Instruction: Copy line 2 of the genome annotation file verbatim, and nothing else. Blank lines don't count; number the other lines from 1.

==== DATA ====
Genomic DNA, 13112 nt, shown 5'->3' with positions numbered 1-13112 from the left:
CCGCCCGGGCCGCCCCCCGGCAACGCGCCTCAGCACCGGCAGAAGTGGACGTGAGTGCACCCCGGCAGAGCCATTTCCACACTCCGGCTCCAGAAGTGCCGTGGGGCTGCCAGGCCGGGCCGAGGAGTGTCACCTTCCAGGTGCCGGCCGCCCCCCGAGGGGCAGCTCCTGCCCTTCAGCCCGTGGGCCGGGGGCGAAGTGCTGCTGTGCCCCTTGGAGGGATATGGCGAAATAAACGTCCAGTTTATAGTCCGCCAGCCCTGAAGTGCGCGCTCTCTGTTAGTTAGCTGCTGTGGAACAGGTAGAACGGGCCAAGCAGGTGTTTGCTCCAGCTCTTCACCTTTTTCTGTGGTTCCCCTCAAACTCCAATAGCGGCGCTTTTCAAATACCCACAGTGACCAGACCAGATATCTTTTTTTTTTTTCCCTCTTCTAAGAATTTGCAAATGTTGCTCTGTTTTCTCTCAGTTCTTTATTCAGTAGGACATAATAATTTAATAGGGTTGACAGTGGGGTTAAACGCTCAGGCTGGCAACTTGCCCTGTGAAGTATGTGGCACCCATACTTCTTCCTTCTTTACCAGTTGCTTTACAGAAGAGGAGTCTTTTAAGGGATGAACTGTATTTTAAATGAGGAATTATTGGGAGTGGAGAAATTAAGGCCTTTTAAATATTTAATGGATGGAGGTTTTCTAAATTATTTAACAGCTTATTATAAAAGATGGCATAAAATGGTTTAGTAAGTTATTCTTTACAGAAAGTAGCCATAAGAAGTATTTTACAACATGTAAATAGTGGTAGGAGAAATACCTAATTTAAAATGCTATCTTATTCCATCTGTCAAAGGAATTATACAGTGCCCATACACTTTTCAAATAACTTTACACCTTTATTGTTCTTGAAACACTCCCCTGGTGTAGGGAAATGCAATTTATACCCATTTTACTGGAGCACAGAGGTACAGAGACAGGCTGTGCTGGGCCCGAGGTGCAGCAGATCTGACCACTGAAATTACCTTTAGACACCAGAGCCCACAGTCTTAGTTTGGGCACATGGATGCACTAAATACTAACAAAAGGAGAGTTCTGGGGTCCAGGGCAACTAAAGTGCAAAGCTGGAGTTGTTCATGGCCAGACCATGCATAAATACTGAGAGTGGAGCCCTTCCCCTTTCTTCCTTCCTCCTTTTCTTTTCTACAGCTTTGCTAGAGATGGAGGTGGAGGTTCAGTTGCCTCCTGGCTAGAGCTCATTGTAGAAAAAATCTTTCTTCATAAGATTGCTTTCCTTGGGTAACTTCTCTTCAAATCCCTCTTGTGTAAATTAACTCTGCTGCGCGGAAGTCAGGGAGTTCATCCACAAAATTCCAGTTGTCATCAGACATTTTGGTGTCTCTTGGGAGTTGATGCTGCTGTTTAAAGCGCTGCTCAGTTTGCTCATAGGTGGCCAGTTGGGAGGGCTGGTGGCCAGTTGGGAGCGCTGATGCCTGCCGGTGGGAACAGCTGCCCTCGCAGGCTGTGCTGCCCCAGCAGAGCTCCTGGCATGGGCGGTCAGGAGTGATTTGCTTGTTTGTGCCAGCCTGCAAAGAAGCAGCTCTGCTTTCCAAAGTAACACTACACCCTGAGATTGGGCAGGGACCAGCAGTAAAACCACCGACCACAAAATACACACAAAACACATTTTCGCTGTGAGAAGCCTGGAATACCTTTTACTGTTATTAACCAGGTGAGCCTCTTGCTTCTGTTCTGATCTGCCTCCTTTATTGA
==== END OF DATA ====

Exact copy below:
CCGCCCGGGCCGCCCCCCGGCAACGCGCCTCAGCACCGGCAGAAGTGGACGTGAGTGCACCCCGGCAGAGCCATTTCCACACTCCGGCTCCAGAAGTGCCGTGGGGCTGCCAGGCCGGGCCGAGGAGTGTCACCTTCCAGGTGCCGGCCGCCCCCCGAGGGGCAGCTCCTGCCCTTCAGCCCGTGGGCCGGGGGCGAAGTGCTGCTGTGCCCCTTGGAGGGATATGGCGAAATAAACGTCCAGTTTATAGTCCGCCAGCCCTGAAGTGCGCGCTCTCTGTTAGTTAGCTGCTGTGGAACAGGTAGAACGGGCCAAGCAGGTGTTTGCTCCAGCTCTTCACCTTTTTCTGTGGTTCCCCTCAAACTCCAATAGCGGCGCTTTTCAAATACCCACAGTGACCAGACCAGATATCTTTTTTTTTTTTCCCTCTTCTAAGAATTTGCAAATGTTGCTCTGTTTTCTCTCAGTTCTTTATTCAGTAGGACATAATAATTTAATAGGGTTGACAGTGGGGTTAAACGCTCAGGCTGGCAACTTGCCCTGTGAAGTATGTGGCACCCATACTTCTTCCTTCTTTACCAGTTGCTTTACAGAAGAGGAGTCTTTTAAGGGATGAACTGTATTTTAAATGAGGAATTATTGGGAGTGGAGAAATTAAGGCCTTTTAAATATTTAATGGATGGAGGTTTTCTAAATTATTTAACAGCTTATTATAAAAGATGGCATAAAATGGTTTAGTAAGTTATTCTTTACAGAAAGTAGCCATAAGAAGTATTTTACAACATGTAAATAGTGGTAGGAGAAATACCTAATTTAAAATGCTATCTTATTCCATCTGTCAAAGGAATTATACAGTGCCCATACACTTTTCAAATAACTTTACACCTTTATTGTTCTTGAAACACTCCCCTGGTGTAGGGAAATGCAATTTATACCCATTTTACTGGAGCACAGAGGTACAGAGACAGGCTGTGCTGGGCCCGAGGTGCAGCAGATCTGACCACTGAAATTACCTTTAGACACCAGAGCCCACAGTCTTAGTTTGGGCACATGGATGCACTAAATACTAACAAAAGGAGAGTTCTGGGGTCCAGGGCAACTAAAGTGCAAAGCTGGAGTTGTTCATGGCCAGACCATGCATAAATACTGAGAGTGGAGCCCTTCCCCTTTCTTCCTTCCTCCTTTTCTTTTCTACAGCTTTGCTAGAGATGGAGGTGGAGGTTCAGTTGCCTCCTGGCTAGAGCTCATTGTAGAAAAAATCTTTCTTCATAAGATTGCTTTCCTTGGGTAACTTCTCTTCAAATCCCTCTTGTGTAAATTAACTCTGCTGCGCGGAAGTCAGGGAGTTCATCCACAAAATTCCAGTTGTCATCAGACATTTTGGTGTCTCTTGGGAGTTGATGCTGCTGTTTAAAGCGCTGCTCAGTTTGCTCATAGGTGGCCAGTTGGGAGGGCTGGTGGCCAGTTGGGAGCGCTGATGCCTGCCGGTGGGAACAGCTGCCCTCGCAGGCTGTGCTGCCCCAGCAGAGCTCCTGGCATGGGCGGTCAGGAGTGATTTGCTTGTTTGTGCCAGCCTGCAAAGAAGCAGCTCTGCTTTCCAAAGTAACACTACACCCTGAGATTGGGCAGGGACCAGCAGTAAAACCACCGACCACAAAATACACACAAAACACATTTTCGCTGTGAGAAGCCTGGAATACCTTTTACTGTTATTAACCAGGTGAGCCTCTTGCTTCTGTTCTGATCTGCCTCCTTTATTGA